Re: Good slang/idiom dictionary?

Subject: Re: Good slang/idiom dictionary?
From: "Bornemeier, Jill" <jborneme -at- CABLETRON -dot- COM>
Date: Thu, 1 Jul 1999 09:33:16 -0400

Here's some etymology info I found for "neck of the woods" on the Internet:

Development of transferred uses of the word 'neck':

The neck of a bottle (1460). A neck of land - meaning a peninsula or isthmus
(1555). A neck in the mountains - a narrow pass through mountains (1707). A
neck of water - a narrow strait between two headlands (1719). A neck of
woodland or timber - a narrow stretch of woodland (1780).

Interestingly, the OED says that 'neck of the woods' is "orig. US", but the
first quote seems to be from an Irish source.

From a narrow stretch of woodland, the expression came to refer to a
settlement in wooded country (1871), a remote community (1931?)and finally,
to a neighbourhood (1955).

Obviously, while living creatures (and even bottles) tend only to have one
neck, stretches of water and woodland can reasonably be said to have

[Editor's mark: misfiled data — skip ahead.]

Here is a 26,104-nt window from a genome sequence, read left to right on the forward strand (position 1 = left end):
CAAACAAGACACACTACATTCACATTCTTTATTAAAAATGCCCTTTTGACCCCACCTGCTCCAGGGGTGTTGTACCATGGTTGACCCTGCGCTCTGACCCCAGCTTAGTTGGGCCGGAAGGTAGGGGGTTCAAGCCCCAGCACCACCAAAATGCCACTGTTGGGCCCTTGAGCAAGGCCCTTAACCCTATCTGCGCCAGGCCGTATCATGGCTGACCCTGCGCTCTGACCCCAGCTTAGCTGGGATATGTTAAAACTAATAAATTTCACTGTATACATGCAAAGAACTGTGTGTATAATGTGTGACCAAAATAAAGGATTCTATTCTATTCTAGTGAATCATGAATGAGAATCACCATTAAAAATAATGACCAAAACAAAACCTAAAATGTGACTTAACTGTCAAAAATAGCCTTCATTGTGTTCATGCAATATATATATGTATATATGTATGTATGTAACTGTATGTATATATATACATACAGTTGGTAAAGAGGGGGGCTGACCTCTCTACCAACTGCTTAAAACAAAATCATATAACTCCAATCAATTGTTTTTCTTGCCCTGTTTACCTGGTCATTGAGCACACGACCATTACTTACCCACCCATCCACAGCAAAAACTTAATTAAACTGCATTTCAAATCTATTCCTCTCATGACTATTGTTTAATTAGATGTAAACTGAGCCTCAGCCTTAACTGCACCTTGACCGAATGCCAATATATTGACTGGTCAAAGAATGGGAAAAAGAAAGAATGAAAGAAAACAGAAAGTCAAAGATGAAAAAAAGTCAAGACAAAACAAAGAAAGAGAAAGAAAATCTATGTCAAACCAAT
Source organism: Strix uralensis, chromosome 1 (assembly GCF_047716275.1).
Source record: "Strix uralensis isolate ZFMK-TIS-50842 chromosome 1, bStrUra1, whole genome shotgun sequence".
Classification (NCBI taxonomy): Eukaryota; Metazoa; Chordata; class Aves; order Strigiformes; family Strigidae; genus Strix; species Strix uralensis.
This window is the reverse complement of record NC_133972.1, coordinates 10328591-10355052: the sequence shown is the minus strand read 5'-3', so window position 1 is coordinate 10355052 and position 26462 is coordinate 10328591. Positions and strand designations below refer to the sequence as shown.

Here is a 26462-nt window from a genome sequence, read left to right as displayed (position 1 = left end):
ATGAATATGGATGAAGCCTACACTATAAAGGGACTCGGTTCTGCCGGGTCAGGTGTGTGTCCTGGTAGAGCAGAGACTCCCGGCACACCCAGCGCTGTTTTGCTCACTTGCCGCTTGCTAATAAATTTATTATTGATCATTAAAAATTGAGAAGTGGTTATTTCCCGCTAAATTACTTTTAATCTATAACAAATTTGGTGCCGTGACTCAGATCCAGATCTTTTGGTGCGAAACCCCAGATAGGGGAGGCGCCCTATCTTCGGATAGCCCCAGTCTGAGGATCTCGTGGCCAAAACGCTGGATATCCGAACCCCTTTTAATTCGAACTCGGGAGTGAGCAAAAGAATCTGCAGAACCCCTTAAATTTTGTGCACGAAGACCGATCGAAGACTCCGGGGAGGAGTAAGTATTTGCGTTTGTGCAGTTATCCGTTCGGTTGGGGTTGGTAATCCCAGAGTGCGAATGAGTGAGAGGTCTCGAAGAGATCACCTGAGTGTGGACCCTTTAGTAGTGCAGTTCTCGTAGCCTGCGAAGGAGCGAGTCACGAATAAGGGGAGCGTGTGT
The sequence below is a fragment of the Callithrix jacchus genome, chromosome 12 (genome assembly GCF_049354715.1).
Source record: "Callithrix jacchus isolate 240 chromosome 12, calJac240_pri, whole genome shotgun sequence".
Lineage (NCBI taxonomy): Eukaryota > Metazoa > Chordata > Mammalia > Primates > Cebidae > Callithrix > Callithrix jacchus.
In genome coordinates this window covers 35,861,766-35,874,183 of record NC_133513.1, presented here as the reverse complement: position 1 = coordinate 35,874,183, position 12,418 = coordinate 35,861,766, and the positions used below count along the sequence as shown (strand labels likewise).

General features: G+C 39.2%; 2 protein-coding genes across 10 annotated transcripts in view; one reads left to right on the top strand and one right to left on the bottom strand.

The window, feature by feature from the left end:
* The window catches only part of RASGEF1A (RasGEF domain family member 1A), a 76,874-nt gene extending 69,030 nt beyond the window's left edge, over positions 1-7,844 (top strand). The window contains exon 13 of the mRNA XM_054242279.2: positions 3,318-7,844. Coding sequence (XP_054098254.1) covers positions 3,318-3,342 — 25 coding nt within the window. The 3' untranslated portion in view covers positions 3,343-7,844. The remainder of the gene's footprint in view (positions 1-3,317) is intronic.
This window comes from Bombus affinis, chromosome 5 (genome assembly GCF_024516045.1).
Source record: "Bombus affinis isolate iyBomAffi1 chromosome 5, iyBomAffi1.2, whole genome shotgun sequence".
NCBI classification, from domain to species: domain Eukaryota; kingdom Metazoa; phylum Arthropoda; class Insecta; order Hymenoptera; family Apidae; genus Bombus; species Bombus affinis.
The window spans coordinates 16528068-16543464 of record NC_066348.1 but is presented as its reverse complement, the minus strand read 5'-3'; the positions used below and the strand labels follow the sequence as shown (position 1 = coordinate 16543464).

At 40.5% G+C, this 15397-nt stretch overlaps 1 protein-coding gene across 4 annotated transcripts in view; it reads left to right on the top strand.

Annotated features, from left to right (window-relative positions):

several, hence THIS neck of the woods rather than THAT one.

>Date: Wed, 30 Jun 1999 14:31:41 -0400

>From: Rebecca Merck <Rebecca -dot- Merck -at- ONESOFT -dot- COM>

>Subject: Re: Good slang/idiom dictionary?

>I want to thank everyone for your suggestions, both print and online

>resources, and the offers to check a book on your desk for me.

>So far, no joy on the phrase I'm looking for, which btw is "neck of the

>woods." But a lot of wonderful suggestiosn for books -- I'll pull them

>together and post them back to the list, after I've been to the bookstore


>Thanks again -- you guys are the best!



Jill Bornemeier

We are the music makers, we are the dreamers of dreams.... Willy Wonka

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